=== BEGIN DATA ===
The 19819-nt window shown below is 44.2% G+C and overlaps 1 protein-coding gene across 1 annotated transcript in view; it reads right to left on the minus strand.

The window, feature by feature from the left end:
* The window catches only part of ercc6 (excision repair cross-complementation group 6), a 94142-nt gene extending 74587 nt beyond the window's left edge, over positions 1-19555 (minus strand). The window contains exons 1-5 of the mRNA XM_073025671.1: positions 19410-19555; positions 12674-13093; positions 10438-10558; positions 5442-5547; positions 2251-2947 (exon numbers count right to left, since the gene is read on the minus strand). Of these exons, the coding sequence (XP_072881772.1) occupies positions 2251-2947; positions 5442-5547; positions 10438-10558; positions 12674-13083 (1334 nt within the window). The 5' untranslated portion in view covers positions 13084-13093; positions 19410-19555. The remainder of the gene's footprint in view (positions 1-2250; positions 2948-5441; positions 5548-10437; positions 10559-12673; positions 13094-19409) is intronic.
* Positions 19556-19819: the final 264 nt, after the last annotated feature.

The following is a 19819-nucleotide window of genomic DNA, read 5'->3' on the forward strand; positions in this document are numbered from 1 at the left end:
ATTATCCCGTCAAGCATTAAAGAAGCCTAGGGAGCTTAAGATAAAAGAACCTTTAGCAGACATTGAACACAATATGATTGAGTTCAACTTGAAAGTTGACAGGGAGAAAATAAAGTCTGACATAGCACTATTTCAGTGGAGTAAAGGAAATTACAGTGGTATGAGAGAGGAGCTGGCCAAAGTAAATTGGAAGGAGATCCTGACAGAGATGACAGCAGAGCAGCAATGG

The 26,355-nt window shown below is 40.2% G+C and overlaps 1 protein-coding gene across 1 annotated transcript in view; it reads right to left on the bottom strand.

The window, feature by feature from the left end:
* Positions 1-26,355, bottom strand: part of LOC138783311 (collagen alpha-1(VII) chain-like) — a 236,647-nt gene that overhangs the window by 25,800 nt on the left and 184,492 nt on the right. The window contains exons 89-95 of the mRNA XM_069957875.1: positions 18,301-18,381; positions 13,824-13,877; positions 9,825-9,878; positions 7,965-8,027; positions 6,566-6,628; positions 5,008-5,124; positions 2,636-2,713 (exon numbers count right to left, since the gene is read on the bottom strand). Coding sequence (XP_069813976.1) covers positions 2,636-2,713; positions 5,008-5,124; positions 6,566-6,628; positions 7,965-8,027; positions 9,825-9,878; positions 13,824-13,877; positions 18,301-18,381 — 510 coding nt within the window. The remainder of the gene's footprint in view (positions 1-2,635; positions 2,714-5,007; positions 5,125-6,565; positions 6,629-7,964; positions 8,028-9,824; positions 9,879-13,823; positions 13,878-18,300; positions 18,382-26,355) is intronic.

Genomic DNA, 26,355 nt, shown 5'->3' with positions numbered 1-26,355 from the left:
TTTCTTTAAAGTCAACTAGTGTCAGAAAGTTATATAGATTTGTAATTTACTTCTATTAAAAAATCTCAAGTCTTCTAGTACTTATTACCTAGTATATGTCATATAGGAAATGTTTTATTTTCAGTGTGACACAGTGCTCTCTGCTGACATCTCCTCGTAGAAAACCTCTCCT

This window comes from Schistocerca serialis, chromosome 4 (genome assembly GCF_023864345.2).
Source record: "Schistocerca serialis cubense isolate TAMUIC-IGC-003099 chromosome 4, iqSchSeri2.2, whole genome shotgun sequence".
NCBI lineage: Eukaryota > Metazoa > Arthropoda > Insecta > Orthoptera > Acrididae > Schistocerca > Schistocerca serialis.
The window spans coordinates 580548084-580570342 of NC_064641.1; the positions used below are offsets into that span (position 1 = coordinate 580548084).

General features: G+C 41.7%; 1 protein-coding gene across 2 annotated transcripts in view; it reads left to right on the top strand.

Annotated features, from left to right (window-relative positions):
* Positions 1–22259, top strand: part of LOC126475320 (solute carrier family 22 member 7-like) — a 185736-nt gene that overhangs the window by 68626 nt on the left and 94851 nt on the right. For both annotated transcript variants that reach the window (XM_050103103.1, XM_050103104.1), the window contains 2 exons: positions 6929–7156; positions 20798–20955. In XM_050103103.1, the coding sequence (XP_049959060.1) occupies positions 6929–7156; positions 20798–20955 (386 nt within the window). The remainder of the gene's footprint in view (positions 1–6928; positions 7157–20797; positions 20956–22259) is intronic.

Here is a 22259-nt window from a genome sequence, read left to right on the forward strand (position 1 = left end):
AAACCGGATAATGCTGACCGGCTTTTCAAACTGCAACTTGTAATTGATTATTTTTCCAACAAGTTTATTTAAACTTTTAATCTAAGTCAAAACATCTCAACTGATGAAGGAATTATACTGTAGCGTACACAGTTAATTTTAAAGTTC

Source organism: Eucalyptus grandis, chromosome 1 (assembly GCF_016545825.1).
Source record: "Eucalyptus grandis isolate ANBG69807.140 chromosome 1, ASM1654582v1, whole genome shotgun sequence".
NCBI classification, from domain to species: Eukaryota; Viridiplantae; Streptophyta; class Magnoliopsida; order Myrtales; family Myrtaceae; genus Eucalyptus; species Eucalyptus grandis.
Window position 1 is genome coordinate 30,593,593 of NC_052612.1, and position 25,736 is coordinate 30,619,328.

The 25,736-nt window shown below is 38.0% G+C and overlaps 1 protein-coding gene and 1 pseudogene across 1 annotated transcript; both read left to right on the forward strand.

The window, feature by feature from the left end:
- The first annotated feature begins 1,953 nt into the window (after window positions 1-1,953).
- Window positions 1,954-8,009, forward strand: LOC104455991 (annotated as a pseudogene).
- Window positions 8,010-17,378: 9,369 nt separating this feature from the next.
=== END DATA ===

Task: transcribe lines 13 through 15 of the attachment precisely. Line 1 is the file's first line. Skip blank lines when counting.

Source record: "Schistocerca serialis cubense isolate TAMUIC-IGC-003099 chromosome 4, iqSchSeri2.2, whole genome shotgun sequence".
NCBI lineage: Eukaryota > Metazoa > Arthropoda > Insecta > Orthoptera > Acrididae > Schistocerca > Schistocerca serialis.
The window spans coordinates 580548084-580570342 of NC_064641.1; the positions used below are offsets into that span (position 1 = coordinate 580548084).